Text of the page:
Indian Landowners Party is gathering information from allotment landowners on trespasses throughout Indian Country. In some cases people are building homes or other structures on the trust allotments without permission. Roads have been built across these allotments and pipelines have been built without the permission of the landowners. In all cases the Indian landowners are not receiving compensation.
What action is the trustee (the Bureau of Indian Affairs) taking? Generally they take no action. Sometimes it is the Bureau of Indian Affairs roads department that is trespassing or authorizing trespass on the client’s land.
“The BIA has double standards towards Indian people. Trespass is one of the BIA’s favorite words....yet they believe it does not apply to them.” This quote was from a landowner about the BIA Roads Department trespassing on her land and she could not get them off the land.
On another reservation there is a trespass that has been ongoing for 49 years. The estimated damages several years ago were $150,000. The trustee has received letters on this trespass since the first year of the trespass. It just has not been that important. Out of three generations of landowners only one is living and is still fighting to get the opportunity to occupy her land. Her 94-year-old aunt told her it was up to her to continue fighting for the land that had been in her family since the 1870s.
The Bureau of Indian Affairs knows about many of these trespasses but has not taken action. Some of the landowners have given up on even reporting new trespass activity after years of failure on the part of the trustee to take action. The problem goes up the line to the Solicitor’s Office, the in-house attorney for the Department of Interior.
From the Solicitor’s web page: With an emphasis on high ethical standards, excellence in public service and the delivery of superlative advice and counsel, our Office performs the legal work for the United States Department of the Interior, and manages the Departmental Ethics Office and Departmental FOIA Office. With more than five hundred total employees, more than four hundred of which are licensed attorneys, the Office strives to provide sound legal services to fulfill the Department's diverse and wide-ranging mission.
The allotment owner client may question the “high ethical standards,” the “excellence in public service” and the “delivery of superlative advice and counsel.” Where are the four hundred attorneys assigned? I doubt very many of them are working on the critical issues for Indian Country.
How many pipelines are on Indian land today that do not have a right of way? What is the value of the oil passing through the pipelines? How many pipelines or other uses has the trustee allowed to piggy back within a BIA road right of way?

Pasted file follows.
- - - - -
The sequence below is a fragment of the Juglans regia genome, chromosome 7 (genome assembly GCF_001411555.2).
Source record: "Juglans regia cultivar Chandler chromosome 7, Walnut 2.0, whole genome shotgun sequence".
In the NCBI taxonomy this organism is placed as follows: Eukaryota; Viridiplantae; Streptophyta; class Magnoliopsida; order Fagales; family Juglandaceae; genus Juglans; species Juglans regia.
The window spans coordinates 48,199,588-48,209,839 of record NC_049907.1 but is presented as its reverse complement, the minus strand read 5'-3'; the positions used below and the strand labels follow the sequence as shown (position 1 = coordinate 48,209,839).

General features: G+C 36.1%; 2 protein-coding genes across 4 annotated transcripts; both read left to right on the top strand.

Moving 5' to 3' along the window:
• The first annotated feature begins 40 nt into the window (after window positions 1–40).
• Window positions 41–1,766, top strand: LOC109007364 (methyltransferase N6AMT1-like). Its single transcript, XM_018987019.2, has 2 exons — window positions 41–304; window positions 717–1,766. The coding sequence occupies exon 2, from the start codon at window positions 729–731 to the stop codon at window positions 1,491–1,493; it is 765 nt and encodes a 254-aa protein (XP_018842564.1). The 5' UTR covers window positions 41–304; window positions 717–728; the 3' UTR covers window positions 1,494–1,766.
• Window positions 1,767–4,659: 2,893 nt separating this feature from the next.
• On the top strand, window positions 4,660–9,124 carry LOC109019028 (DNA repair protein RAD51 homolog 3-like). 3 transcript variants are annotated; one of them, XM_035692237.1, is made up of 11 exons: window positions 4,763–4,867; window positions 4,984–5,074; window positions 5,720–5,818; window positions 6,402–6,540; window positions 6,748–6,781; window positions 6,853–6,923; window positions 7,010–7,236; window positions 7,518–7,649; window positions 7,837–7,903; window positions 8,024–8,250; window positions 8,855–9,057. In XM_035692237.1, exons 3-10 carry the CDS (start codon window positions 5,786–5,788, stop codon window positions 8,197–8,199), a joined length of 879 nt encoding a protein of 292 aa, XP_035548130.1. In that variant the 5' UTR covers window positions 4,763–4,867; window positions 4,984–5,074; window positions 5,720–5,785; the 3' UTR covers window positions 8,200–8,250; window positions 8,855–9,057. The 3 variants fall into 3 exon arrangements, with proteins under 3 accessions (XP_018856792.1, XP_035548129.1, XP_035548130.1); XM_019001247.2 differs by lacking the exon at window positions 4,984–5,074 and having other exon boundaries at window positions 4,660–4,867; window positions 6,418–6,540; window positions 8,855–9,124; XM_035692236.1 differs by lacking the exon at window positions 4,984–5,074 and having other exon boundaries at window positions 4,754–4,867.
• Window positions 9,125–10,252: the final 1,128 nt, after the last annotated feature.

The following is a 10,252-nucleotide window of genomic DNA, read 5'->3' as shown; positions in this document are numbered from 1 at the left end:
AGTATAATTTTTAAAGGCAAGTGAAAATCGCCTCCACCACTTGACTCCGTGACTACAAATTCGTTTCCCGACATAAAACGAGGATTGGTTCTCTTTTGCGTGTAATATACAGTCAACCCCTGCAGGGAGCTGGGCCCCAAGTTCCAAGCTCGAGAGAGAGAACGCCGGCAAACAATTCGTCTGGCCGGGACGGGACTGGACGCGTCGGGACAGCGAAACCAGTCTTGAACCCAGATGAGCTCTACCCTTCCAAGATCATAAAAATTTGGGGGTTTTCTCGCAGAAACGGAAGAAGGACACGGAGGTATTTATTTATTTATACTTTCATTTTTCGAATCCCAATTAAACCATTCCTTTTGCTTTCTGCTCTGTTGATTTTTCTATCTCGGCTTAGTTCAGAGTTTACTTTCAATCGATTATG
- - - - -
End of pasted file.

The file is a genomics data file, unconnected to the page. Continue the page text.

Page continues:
This seems to be a fairly common practice in the Great Plains region. The Bureau cannot deny knowing about it because some of the pipes are above ground running along BIA roads on the Fort Berthold Reservation, specifically BIA 12.
Failure of the trustee to take action on a trespass is a serious breach of the trust. There are several statutes and court cases to support the landowners case against the trustee. The U.S. holds the “naked fee.” That means it has no right to use, benefit or enjoyment of the land. In Jones v. Meehan, an 1899 U.S. Supreme Court Case, neither the executive branch, the judicial branch or Congress has the authority to make a disposition of land against the wishes of the landowner.
Without a written agreement, the entire arrangement violates the statute of frauds. We are told of right of way transactions where the landowner never gave consent in violation of Jones v. Meehan. Under Section 5 of the General Allotment Act, a contract or agreement touching Indian lands is not valued without the formal approval of the Secretary of Interior. Even side agreements are subject to approval under Palm Springs Paint Company v. Arenas. In U.S. v. Rickert, unapproved documents are void as a matter of law and there can be no approval without consent.
The trustee has some options to take, short of going to federal court. They can at the very least make a determination of the value of the trespass. The law allows the collection of damages for six years and 90 days. To the credit of Tim LaPointe, the Great Plains Regional Director, the Bureau issued a bill for collection to Tesoro for $187 million for trespass. On appeal the Assistant Secretary Tara Sweeney overturned the decision and did not allow briefs from the Indian landowners.
This is an unfortunate situation. Most of the time the trespass is not investigated. If it is investigated it stops there. No letters to the trespasser. No determination of value is placed on the trespass. Even if there is action taken, the party in trespass often does not take it seriously and for good reason since the chance of any court action is almost non-existent.
This issue is important to the landowners. It is important to Indian Landowners Party. We want to hear from the landowners about trespass activity on their land. Contact us through the Indian Landowners Party Facebook page or emailing firstname.lastname@example.org. A “Trespass on Allotted Lands” report will be submitted to the Secretary of Interior on November 1, 2021.